Issue 11: Promoting sexual safety

Page last updated: 24 November 2022

People who use health and social care services should be protected from sexual incidents and kept safe.

Sexual incidents happen in all types of health and social care services and are mostly carried out by people who use services.

Sexual incidents experienced by people can include:

  • verbal abuse
  • sexual harassment
  • sexual assault.

It is vital that health and social care services have adequate systems and processes to protect people from any kind of harm or abuse as everyone has the right to be kept safe while receiving care. If providers do not do this or ensure that staff are adequately trained, people may be put at risk and sexual incidents can happen.

Providers should also work closely with people, their relatives and staff to create a culture where sexuality and sexual safety are openly discussed. Where poor and closed cultures exist in services, people are not appropriately supported.

Prosecution by CQC

We have the power to pursue criminal action, including prosecution, and hold registered providers and staff to account where people using a service are harmed or exposed to a significant risk of harm. We use these powers several times each year.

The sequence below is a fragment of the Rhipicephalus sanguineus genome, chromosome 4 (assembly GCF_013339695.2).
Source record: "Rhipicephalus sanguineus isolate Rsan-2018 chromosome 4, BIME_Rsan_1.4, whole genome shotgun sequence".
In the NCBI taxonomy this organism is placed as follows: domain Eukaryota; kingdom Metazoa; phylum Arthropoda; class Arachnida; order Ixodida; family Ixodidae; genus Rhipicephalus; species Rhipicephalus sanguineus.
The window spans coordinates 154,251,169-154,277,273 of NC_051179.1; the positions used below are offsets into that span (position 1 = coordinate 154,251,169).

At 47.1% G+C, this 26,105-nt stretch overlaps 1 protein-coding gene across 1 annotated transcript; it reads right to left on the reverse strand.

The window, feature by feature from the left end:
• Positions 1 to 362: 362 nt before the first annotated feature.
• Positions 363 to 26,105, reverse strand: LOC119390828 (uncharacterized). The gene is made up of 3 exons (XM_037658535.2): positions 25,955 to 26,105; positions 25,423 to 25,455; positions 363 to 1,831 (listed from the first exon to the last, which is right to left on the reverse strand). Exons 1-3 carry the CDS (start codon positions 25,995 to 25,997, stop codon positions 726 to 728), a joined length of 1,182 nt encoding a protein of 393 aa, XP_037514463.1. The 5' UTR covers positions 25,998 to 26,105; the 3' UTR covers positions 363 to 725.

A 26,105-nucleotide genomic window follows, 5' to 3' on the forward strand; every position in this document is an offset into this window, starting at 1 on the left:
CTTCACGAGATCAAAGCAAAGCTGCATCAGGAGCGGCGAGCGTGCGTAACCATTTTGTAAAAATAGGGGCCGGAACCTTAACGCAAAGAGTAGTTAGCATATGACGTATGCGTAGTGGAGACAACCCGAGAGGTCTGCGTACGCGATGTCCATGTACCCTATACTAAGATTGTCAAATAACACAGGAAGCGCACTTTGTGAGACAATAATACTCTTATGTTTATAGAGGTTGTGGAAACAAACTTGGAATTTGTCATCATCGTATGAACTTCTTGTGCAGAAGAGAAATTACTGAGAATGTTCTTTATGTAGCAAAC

We recently prosecuted a care home provider and a registered manager for failing to protect a resident from avoidable harm.

A man had been a resident at the care home since January 2018. In April, a social worker spoke to the registered manager and told her that the man was on the sex offenders register and had committed a sexual offence as well as other offences.

Two months later, the man sexually assaulted a resident in her 70s with dementia. Police were called and the man was arrested and later convicted.

At prosecution, both the provider and the registered manager were found to have failed to take all reasonable steps to protect people. This included failure:

  • to have effective policies and processes, regarding admissions and risk assessment, as well as decision-making processes
  • to adequately carry out risk assessments with other health and care organisations to protect people from harm or abuse
  • to manage any risks posed.

The court ordered the registered provider to pay:

  • a £128,000 fine
  • costs of £10,645
  • a victim surcharge of £120

The court order the registered manager to pay:

  • a £1,000 fine
  • costs of £15,067.05
  • a victim surcharge of £100

What happened next?

Soon after the incident in 2018, we carried out a comprehensive inspection of the care home and found the service required improvement against almost all key questions:

  • The service was not safe because people were not always protected from harm because risks around relationships were inappropriately assessed and managed. There had been a high level of incidents in which people were harmed or at risk of harm.
  • The service was not always effective because on admission the assessment process was not always completed thoroughly and so vital information had been missed.